I feel duty-bound to say that no such investment will guarantee a more satisfactory outcome; nor is a writer who isn't able to follow such a plan relegated to failure. I've had plenty of experiences of books for which I paid a relatively low sum that, having won early in-house enthusiasm, have gone on to enjoy robust publications, supported beyond the level that might have been expected given the size of the advance. But in these days of instantly-accessible sales figures on one's previous books, there are no do-overs; so the earlier in your career you're able to make this sort of investment, the greater the potential benefit.



Anonymous said...


As an MBA with more than 20 years in marketing and advertising, and a shameless self-promoter in my own right, I feel equipped to wade in to this thread. While I thoroughly support (believe me) the notion of writers manufacturing their own making, I feel it essential to caution the wide-eyed that there is a reason we call it a marketing “strategy.” I can’t imagine a greater waste of a writer’s hard-earned cash (be it advance, or out of grandma’s handbag) than to flush it down the marketing loo without serious guidance and consideration. Foremost, here, I would suggest, is the need to be in synch synch synch with your publisher’s own marketing arm. Tactically, logistically, every-way-imaginably. And, perhaps naively, it is my thinking that, the simple fact that this is a (hopefully long term) partnership between writer and publisher (agent too) should cry for some kind of we’re-in-this-togetherishness. Who cares where the money comes from.

But could there be anything more frustrating for a rosy-cheeked young writer, fresh off the high of a book sale, to see their hard-earned cash pissed away (can I say pissed here?) to little effect? And that this is a one (or two at best) shot deal, before you have to change your name to have another go, simply raises the stakes.

And no disrespect to your braveheart contributor, but this day and age $10k + whatever the projected advance a first-timer might expect doesn’t even constitute pissing money (can I say pissing here?) in the great marketing machine (errr, unless that is what you folks are calling a tidy marketing budget in publishing these days, in which case, I’ll shut up). He would be better advised to sink the funds into a Dale Carnegie course, a shine and a haircut and some rubber gloves or hand gel, and hit the road to pull some paws, than to try to find anything like share-of-mind with that kind of chump change (my humble opinion). And I can’t shout the acronym “PR” from a high-enough hill top. Here is where a writer’s true creativity can shine, and for little dinero if they are truly, truly clever.

Love your stuff
N. Nominato

Anonymous said...

Just stopping in to say hello and to congratulate you on your recent nomination at the BoB Weblog Awards 2004.


Anonymous said...

I can only speak for myself, but I take exception to the idea that if I don't *automatically* offer to finance a large chunk of the publication and marketing of my book for its potential publisher, I am somehow sitting back considering myself "immune" from financial risk.

I've been writing since I was eight years old. I attended a rather expensive college because it had an excellent undergraduate writing program, in which I worked my ass off. I have worked as a journalist for twenty years, with stints as a writer, editor, and fact-checker (not necessarily in that order) for newspapers, magazines, and online publications, among many other gigs.

I spent three years working full-time on my novel, which meant I gave up a number of opportunities for paying work. I've called upon my spouse to provide childcare (and, hello, MORTGAGE PAYMENTS), after a full day at work, so that I could attend writing groups on a weekly basis. I've attended a number of writing conferences during the last two years, at a total cost of roughly $3000 out of pocket. I've joined online discussion groups pertaining to my area of writing so as to build up a network of friends and mentors in the industry, but more importantly to learn as much as I could about this craft... and that's far less than the half of it--not the website I will pay for, or many other things I've invested time, effort, and, yes, CASH in. I fully expect to do the majority of my own marketing writing, press kits, mailings, signing-gig-hustling and a thousand other things that might help the success of the book.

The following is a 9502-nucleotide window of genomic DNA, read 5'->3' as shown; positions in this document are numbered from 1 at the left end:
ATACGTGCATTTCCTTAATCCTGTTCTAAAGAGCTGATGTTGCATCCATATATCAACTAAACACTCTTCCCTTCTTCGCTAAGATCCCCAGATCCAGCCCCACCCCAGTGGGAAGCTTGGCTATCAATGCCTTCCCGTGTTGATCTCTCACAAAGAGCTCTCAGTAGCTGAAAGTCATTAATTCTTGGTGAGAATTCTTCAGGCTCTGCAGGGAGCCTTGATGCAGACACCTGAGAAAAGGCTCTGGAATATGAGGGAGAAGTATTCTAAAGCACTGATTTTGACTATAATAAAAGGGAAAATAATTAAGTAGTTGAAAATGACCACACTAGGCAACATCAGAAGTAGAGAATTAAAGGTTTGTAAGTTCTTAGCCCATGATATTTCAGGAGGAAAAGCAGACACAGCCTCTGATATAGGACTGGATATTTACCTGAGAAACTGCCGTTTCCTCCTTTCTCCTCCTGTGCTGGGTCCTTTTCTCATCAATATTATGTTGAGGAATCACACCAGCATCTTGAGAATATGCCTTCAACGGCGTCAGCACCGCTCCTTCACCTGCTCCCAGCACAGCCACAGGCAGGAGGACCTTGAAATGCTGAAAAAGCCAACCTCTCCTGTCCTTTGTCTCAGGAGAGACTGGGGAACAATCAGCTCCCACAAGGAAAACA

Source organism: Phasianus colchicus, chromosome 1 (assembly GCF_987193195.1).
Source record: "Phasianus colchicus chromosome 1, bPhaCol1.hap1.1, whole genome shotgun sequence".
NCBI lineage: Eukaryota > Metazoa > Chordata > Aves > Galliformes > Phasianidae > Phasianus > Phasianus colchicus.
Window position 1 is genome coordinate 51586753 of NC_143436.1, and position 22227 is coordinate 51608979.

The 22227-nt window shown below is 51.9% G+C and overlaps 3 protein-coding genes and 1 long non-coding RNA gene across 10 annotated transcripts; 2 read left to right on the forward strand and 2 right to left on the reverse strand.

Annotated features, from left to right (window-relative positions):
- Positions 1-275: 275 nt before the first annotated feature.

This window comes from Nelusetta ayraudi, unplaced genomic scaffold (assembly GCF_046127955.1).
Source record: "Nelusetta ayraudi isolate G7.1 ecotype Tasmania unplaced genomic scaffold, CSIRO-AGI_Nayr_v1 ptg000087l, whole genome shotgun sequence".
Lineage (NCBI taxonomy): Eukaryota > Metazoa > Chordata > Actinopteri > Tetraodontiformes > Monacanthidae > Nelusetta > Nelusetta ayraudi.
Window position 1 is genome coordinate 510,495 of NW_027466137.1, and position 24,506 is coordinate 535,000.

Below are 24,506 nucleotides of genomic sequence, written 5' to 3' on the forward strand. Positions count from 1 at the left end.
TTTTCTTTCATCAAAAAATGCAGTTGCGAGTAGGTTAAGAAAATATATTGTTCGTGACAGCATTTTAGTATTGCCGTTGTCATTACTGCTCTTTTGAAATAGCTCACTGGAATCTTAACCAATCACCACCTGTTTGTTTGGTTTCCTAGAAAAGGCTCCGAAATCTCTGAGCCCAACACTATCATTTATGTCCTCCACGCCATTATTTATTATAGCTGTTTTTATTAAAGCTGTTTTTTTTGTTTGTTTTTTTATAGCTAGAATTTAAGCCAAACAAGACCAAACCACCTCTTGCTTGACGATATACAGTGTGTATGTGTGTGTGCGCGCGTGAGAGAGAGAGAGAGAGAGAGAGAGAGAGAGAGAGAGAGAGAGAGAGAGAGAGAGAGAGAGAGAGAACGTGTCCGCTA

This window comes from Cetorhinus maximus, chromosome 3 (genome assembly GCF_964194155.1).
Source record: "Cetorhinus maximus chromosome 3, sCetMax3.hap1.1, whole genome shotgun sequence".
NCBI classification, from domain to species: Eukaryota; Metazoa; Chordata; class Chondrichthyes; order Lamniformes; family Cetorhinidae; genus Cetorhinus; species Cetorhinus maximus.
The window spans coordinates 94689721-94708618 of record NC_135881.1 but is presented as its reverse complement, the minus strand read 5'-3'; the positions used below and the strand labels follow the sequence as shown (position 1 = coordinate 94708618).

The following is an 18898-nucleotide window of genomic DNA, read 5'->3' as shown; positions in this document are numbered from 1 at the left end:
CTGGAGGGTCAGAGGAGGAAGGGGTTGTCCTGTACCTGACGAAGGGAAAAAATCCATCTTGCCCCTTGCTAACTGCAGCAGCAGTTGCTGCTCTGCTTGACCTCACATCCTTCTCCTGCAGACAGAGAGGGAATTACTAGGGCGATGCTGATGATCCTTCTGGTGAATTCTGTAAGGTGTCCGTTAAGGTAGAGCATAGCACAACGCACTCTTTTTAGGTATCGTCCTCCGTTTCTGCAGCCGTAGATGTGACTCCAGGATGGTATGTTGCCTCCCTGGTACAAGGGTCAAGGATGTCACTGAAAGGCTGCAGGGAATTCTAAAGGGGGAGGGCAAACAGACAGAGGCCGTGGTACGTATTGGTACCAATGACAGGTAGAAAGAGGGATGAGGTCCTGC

BUT most importantly, I've written the best manuscript I could--having only recently finished a year of revisions with my agent. I'm not saying I wouldn't try to fund professional outside marketing and publicity work, if i garnered a big enough advance (and in fact I would be happy to do it if I can afford to), but Jesus Christ, conservatively this thing has already cost me $100k (*very* conservatively), just in terms of the income I would have earned had I stuck with journalism or other editorial work .That IS financial risk.

So my fervent hope that potential publishers won't expect me to kick in for printing and binding does not, please God, mark me as some Symbolist Poet leech who expects to lie around and be fanned all the time while the publicists peel me grapes.

I have to wonder if this guy has spent half as much time WRITING his book as he has patting himself on the back for his marketing plan and account balance. Or whether he's even gotten *around* to the former, yet. (Funny, now I have a better understanding of why I find James Patterson's books to be so GODDAMN LAME.)

And hey, if "Entrepreneur Guy" here has so much cash to throw around, maybe he can hire one of us do that messy "creative" part for him, since he values it so little.

Anonymous said...

Dear Max,

Most of the writers I know have at least one book that was never purchased--usually because it wasn't an acceptable "kind" of book, we currently being under the thumb of a particular "kind" of story of tension leading to crisis and revelation. A friend of mine who has been widely published has twelve of these "unwanted-by-the-marketing-department" books. Twelve! I regard such books as clear evidence of what your poster calls "financial risk."